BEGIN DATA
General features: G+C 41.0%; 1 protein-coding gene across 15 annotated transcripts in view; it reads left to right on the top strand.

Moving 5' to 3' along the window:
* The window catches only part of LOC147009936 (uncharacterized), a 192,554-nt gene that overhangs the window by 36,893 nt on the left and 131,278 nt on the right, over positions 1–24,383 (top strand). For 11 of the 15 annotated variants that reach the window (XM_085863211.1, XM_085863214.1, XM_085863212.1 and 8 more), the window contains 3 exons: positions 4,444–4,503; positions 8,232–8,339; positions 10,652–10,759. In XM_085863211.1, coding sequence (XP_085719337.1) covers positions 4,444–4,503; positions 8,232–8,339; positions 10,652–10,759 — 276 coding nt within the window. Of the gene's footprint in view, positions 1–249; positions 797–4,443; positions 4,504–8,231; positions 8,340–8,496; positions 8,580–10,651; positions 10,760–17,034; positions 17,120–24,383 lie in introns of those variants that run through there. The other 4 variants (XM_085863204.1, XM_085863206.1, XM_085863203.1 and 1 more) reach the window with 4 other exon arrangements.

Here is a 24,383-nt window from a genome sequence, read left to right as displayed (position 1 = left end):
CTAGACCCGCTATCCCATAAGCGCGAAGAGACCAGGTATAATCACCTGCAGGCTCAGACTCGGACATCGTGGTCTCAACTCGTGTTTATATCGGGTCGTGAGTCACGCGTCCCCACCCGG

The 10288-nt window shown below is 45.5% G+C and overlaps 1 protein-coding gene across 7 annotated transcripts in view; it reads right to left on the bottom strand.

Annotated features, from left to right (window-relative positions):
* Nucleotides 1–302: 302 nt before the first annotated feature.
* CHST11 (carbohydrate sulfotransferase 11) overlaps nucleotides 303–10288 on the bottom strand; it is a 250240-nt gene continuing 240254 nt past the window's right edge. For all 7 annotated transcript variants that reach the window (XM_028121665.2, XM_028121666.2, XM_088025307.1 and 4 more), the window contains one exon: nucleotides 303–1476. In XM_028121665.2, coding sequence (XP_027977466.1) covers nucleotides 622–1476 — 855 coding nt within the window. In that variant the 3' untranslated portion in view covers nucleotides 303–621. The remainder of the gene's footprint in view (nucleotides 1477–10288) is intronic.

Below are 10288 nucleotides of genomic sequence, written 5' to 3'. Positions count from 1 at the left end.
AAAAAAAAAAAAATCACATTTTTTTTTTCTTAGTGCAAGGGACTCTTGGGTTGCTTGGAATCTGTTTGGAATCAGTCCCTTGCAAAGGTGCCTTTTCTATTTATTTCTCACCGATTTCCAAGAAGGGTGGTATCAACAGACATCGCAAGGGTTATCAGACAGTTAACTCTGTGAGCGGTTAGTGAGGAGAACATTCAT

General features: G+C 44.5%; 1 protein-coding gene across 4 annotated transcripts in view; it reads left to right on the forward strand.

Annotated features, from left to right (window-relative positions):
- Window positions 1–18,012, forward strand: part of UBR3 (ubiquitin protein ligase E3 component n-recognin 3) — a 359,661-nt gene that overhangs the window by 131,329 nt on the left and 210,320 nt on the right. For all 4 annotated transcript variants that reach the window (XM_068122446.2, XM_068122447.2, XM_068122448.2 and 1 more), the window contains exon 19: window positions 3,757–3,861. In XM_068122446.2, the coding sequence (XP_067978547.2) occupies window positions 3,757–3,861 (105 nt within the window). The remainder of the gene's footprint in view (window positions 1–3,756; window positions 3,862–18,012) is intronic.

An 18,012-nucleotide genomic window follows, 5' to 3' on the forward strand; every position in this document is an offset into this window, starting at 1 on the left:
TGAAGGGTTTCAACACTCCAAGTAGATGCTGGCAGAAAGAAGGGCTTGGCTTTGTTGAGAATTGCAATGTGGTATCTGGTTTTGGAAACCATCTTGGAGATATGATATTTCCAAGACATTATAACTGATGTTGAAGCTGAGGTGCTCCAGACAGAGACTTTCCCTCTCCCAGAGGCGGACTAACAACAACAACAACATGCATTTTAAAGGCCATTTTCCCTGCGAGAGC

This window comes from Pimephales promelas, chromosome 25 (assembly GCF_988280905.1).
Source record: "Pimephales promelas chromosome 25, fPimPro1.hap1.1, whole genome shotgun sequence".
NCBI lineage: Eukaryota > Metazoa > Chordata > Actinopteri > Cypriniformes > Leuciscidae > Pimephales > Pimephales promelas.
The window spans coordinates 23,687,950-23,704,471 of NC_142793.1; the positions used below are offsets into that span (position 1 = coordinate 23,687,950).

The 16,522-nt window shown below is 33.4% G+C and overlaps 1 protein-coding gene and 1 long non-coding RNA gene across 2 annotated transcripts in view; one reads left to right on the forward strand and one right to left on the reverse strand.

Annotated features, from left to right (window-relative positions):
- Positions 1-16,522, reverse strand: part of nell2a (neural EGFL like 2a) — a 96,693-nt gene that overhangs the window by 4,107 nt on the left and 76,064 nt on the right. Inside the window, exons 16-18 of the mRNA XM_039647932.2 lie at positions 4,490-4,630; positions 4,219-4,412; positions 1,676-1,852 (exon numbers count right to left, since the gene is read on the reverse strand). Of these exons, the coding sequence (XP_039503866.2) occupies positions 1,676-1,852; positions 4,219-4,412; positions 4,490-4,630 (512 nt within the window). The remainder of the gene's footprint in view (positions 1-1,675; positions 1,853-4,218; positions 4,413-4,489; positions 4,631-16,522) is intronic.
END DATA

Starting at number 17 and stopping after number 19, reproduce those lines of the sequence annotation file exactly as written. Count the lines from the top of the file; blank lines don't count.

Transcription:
This window comes from Pimephales promelas, chromosome 25 (assembly GCF_988280905.1).
Source record: "Pimephales promelas chromosome 25, fPimPro1.hap1.1, whole genome shotgun sequence".
NCBI lineage: Eukaryota > Metazoa > Chordata > Actinopteri > Cypriniformes > Leuciscidae > Pimephales > Pimephales promelas.